A sankey keg is an essential part of the draft beer system. These kegs are filled with draft beer and dispensed for customers. There are different types of sankey keg sizes, including 1/2 barrel, 1/4 barrel, 1/6 barrel, 50 Liter Euro Kegs. . This blog post will discuss some tips on what you need to know about sankey kegs. The different types and where to get one.
History of the Sanke Keg
Sankey kegs, or sanke beer kegs, were developed in the 1960's over in Europe. These kegs became superior to other keg vessels because they were filled and cleaned through the same keg valve. This process sped up the filling of keg and reduced loss of product. This innovative process became an industry standard in the US since the 1970's. When Hamms and Anheuser Busch adopted these new processes. Today beer kegs allow for easy cleaning and filling so they can keep up with higher demand. They are also the go to way for getting draft beer to retailers and customers around the country.
Sanke Keg Valve Systems
Sankey kegs need sanke couplers which allow for quick and easy exchanges between different kegs. There are 6 different sanke couplers that fit specific sanke kegs.
- D-system; Anheuser, Coors, Miller and Busch
- S-System; Heineken, Scottish and Newcastle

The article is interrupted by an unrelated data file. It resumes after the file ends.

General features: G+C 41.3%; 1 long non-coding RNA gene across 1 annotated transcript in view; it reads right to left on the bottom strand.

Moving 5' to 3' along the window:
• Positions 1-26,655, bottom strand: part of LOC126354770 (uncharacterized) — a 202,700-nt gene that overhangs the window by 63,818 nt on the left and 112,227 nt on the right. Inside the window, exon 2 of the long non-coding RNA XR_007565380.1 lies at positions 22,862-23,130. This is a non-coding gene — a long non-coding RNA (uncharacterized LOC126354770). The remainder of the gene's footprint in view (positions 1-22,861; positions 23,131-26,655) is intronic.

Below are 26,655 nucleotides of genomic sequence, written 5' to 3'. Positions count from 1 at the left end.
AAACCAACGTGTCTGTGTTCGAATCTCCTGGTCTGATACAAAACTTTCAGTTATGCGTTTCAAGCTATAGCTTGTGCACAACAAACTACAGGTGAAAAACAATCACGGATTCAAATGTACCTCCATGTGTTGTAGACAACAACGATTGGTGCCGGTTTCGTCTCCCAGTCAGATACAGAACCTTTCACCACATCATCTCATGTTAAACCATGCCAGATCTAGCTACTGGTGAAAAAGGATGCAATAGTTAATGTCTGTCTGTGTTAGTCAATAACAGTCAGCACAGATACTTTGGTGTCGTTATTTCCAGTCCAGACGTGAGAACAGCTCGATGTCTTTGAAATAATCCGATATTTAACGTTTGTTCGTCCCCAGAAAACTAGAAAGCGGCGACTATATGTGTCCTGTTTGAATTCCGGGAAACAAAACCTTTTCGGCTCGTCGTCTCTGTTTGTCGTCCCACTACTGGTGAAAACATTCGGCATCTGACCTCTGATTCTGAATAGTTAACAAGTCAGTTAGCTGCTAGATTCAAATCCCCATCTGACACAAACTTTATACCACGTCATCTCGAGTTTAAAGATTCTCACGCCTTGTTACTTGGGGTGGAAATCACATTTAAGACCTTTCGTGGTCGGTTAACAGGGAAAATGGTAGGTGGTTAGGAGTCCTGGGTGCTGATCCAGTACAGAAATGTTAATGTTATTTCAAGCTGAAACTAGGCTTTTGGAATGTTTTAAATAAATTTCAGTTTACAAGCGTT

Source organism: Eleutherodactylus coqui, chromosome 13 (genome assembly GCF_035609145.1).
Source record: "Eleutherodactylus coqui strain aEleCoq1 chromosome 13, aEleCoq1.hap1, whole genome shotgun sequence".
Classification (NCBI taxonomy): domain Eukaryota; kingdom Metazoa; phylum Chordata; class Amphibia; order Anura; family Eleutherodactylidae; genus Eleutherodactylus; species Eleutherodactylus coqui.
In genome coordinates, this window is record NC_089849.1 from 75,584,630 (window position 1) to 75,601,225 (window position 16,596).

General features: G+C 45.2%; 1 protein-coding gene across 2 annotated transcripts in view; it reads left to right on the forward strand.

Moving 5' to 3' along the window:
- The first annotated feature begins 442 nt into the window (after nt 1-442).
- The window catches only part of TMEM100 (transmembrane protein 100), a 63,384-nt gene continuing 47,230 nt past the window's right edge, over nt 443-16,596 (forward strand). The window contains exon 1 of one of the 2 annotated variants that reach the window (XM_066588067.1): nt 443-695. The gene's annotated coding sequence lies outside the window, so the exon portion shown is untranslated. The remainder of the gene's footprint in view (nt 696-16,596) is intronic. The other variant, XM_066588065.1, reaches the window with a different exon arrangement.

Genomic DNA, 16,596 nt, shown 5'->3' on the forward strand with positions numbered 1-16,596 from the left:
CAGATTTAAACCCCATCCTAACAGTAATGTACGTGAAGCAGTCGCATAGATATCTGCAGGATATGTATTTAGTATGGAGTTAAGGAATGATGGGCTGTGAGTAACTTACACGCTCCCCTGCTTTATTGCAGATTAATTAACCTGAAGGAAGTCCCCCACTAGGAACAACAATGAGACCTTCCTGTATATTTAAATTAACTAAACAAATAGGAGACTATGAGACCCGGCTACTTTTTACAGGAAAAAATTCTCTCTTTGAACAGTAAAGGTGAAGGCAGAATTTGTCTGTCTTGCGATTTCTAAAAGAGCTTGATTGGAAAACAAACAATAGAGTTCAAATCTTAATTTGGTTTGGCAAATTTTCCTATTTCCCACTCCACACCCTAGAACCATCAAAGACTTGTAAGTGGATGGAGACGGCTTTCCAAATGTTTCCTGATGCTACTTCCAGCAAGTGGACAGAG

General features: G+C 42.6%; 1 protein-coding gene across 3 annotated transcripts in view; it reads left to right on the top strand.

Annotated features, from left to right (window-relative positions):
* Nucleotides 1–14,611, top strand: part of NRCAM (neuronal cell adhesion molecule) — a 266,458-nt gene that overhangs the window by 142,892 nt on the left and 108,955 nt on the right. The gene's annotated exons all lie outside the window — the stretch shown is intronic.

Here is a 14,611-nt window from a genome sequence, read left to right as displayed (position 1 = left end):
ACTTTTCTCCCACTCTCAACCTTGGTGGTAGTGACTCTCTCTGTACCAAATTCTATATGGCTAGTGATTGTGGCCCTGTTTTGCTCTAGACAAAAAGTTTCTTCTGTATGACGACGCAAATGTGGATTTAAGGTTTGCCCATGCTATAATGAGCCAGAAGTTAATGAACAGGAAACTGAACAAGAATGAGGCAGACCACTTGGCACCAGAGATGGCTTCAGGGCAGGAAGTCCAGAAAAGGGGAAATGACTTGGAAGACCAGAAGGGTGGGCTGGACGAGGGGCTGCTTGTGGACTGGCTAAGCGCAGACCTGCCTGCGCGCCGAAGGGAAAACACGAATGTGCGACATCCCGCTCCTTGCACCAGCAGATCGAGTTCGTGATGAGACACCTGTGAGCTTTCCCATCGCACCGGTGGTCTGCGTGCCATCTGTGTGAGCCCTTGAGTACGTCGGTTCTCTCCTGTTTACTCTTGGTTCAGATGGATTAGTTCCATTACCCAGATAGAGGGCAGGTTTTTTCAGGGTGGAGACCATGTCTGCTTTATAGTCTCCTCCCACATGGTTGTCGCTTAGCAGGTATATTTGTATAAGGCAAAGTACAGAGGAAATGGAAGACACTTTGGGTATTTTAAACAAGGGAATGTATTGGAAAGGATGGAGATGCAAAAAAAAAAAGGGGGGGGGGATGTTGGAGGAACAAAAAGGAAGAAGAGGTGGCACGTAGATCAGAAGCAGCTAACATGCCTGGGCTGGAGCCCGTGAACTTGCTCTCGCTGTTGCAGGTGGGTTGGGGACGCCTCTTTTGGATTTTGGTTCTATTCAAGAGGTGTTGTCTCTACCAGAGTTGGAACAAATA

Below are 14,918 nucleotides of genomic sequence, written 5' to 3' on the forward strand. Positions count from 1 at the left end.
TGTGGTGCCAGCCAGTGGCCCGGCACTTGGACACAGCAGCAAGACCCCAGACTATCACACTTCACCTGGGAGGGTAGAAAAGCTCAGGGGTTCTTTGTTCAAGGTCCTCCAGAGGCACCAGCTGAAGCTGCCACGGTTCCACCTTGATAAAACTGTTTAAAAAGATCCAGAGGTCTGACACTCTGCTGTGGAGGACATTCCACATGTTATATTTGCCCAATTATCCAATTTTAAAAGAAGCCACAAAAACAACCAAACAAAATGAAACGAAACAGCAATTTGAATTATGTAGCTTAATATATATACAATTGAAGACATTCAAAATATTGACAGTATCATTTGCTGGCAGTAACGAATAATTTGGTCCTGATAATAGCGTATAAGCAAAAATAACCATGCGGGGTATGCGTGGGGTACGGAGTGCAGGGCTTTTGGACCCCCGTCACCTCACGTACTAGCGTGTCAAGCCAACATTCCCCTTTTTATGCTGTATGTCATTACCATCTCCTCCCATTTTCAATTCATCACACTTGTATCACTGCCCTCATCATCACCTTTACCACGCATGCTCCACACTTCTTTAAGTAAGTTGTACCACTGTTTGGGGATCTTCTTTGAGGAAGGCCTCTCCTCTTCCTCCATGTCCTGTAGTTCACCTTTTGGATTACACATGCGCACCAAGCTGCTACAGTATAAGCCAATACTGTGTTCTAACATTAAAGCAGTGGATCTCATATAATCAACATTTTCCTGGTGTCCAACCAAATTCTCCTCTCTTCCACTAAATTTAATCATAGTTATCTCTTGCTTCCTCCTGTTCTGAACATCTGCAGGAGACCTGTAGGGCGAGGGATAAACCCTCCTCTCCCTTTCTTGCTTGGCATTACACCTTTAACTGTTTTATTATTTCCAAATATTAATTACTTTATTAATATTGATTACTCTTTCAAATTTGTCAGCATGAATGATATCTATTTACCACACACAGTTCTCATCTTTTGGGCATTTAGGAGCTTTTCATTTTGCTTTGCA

- U-System; Guinness, Harp
- A-System; Spaten, Warsteiner
- G-System; Boddington, Caffrey's
- M-System; Schneider
Most of the sanke couplers used in the United States are D-system couplers. Unless specified more often than not couplers used on kegs will be D-system Couplers.
Keg Sizes and Dimensions
These kegs come in various sizes, including 50 liter (or Euro sanke) which are 13 gallons. ½ barrel containers are 15.50 gallons. ¼ barrels for up to seven gallons of beer and 1/6 barrels that hold a little over 5 gallons of beer. If your customers want more beer, you might need a larger keg size. Half barrels will give you more bang for your buck, but remember kegs have a shelf life of about 2 months. After that the beer quality starts to fall off. So make sure you're selling kegs and not sitting on them.
Sanke kegs have a single valve on the top of them that allows for both beer and gas to pass-through. The beer flows via a spear in the valve that runs to the bottom of the sanke keg. A sankey coupler is essentially sanitary key (Sankey) to unlock the beer inside the sanke keg.
- 1/6 Barrel: 9.25" Foot Print; 5.23 Gallons; 640 ounces; 2.2 cases; 53 12oz beers
- 1/4 Barrel: 11.00" Foot Print; 7.75 Gallons; 992 ounces; 3.4 cases; 82 12oz beers
- 50 Litre: 17" Foot Print; 13.30 Gallons; 1690 ounces; 5.86 cases; 140 12oz beers
- 1/2 Barrel: 17" Foot Print; 15.5 Gallons; 1984 ounces; 6.8 cases; 165 12oz beers
Where To Get A Sanke Keg
You can order from a few places online. But the most important part is the sankey keg needs to be stainless steel. For most home brewers or breweries trying new batch or experimental beers. The 1/6 barrel is a good choice. This keg holds a little over 5 gallons and has a limited footprint of 9.25 inches. Great for a small kegerator or added on top of other 1/6 barrel in a kegerator.
Typically you can house 4 1/6 barrels in the same space as a half-barrel keg. Here's the link for the 1/6 barrel I recommend.
In closing visit my recommended products page for more draft beer dispensing equipment. Visit my blog for more information about draft beer dispensing. If you have any further questions feel free to reach out to me.